Monday, 11 January 2016
New Orleans Ernest N. Morial Convention Center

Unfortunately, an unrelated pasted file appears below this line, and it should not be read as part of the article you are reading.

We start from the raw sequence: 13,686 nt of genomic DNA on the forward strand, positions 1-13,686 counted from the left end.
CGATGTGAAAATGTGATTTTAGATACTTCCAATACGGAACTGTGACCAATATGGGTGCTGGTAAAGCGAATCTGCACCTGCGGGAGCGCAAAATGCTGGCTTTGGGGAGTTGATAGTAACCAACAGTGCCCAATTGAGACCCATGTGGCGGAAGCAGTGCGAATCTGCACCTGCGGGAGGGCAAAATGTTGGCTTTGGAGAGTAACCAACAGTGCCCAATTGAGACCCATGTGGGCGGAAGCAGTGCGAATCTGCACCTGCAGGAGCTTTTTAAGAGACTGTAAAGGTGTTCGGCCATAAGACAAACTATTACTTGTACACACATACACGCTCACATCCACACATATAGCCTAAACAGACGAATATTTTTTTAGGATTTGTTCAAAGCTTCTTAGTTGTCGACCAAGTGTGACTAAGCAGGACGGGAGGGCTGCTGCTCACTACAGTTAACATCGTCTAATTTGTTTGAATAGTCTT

The vagary of summer monsoon onsets in India is revealed by sharp increase in precipitation observed by Tropical Rain Measuring Mission (TRMM), Global Precipitation Mission (GPM) and soil moisture by Soil Moisture and Ocean Salinity (SMOS) and the Aquarius missions, with sharp drop in land temperature measured by Atmospheric Infrared Sounders (AIRS). The monsoon season coincides with satellite observations of integrated moisture transport across the coast from the Arabian Sea onto land and outflow to the Bay of Bengal; the net moisture transport agree in phase and magnitude with precipitation on land. During the weeks before the monsoon onsets, India has the driest and hottest periods that often cause health and economic disasters. We will support our hypothesis that the pre-monsoon drought and heat waves are caused by the net loss of moisture, with moisture advected out to the Bay of Bengal before coming in from the Arabian Sea. The phase difference of moisture advection on the two sides of the subcontinent is caused by the earlier start of summer monsoon in the Bay of Bengal than Arabian Sea caused by instability resulted from sea surface temperature rise. The effect of the pre-monsoon drought is accentuated by the delay of monsoon onset on land, from year to year. Using various methods to estimate river runoff (from land surface model adjusted to gauge measurements and from radar altimeter), and the mass change measured by Gravity Recovery and Climate Experiment (GRACE), we also show the seasonal change of water balance in the subcontinent.
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